In memory of my father Mihaly Nogradi.
Our entire family in Szeged suffered under the Communist reign in Hungary after the Soviet occupation in 1945. But none of us felt it more than my father, Nógrádi Mihály, a small landowner, who resided at 13 Mokrini sor. He was taken away on false charges one night in the autumn of 1950 by the Hungarian Secret Police, known as ÁVO [Állam Védelmi Osztály].
It was common practice for the ÁVO to recruit ordinary citizens in all neighborhoods as informers who were expected to report on individuals suspected of not being Communist sympathizers.
One of our neighbors down the street was an informer and he picked my father for his victim. He was accused of being in speaking relationship with members of an anti-Communist group called Kard és Kereszt (Sword and Cross). That organization was set up by the ÁVO to flush out individuals resisting Communism.
The decree, dated October 1950, was signed by Lieutenant-Colonel Károlyi Márton, saying in part: nevezett illegális demokráciaellenes szervezkedés tagjaival tartott kapcsolatot, ezért internálása államvédelmi szempontból szükséges (The aforementioned person has maintained contact with members of an illegal anti-democratic organization, for this, his internment is necessary for reasons of state security).
At first my father was kept and tortured at the Hotel Tisza in Szeged then transferred to a concentration camp in Kistarcsa where he was kept until May 1953. At that time, the newly appointed Prime Minister of Hungary, Nagy Imre, ordered the release of prisoners who were detained without trial. By that time, he endured torture, inhuman living conditions and forced-labor.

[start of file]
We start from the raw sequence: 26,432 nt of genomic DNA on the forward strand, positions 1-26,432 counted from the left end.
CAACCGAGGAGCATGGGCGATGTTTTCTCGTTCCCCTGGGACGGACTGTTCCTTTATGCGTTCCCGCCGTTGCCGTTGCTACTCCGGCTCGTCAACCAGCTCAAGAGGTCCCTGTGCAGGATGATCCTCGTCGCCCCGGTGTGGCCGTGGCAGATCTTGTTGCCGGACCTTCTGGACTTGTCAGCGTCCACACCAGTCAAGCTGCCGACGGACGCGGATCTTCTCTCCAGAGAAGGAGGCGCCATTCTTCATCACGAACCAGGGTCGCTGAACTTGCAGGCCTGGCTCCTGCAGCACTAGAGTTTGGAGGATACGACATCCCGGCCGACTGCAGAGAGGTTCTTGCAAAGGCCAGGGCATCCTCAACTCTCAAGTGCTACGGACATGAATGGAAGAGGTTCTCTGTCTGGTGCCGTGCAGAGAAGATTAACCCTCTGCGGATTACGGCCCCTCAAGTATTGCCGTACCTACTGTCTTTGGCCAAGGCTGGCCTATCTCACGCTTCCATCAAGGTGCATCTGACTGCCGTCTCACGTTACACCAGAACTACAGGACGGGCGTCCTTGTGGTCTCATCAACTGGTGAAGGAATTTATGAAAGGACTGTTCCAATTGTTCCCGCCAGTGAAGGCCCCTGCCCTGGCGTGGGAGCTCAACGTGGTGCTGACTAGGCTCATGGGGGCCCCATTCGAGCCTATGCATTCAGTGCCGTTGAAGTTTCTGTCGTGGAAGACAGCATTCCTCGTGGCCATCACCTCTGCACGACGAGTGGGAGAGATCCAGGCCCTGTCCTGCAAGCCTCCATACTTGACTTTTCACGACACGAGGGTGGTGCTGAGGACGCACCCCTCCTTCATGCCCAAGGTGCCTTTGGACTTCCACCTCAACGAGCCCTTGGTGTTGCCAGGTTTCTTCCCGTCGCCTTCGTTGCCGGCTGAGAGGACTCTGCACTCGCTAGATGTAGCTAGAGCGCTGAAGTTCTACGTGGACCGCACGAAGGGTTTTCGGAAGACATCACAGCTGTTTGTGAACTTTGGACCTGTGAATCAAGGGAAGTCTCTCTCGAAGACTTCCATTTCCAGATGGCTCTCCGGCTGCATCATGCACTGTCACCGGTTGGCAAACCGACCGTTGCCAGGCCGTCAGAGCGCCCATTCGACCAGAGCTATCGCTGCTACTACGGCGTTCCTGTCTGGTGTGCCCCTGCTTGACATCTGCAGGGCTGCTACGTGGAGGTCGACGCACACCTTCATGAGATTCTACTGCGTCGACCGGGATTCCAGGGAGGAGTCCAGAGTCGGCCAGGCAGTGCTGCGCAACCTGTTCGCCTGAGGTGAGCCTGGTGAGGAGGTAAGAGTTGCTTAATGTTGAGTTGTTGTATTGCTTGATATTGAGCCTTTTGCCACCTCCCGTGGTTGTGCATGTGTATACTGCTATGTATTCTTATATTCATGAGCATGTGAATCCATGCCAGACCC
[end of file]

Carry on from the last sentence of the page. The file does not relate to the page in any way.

Shortly after my father’s incarceration my mother was intimidated into joining an agricultural co-operative thus losing control of our farm and livelihood. She was left to care for four children and two aging family members on her own. By the time I was 18, I was working away from home. My salary was split to cover my own expenses as well as those of the family. But more than that, I had entered a world of paranoia where everyone hid the details of their lives and never spoke of their families for fear that any information would be interpreted as being anti-communist. I myself kept my father’s incarceration a secret. It was in this climate that I left Hungary for Canada.
The legacy of Communism in Hungary remains. My family never recovered the properties surrendered to the co-operative. No compensation was made to my father for lost wages and false imprisonment.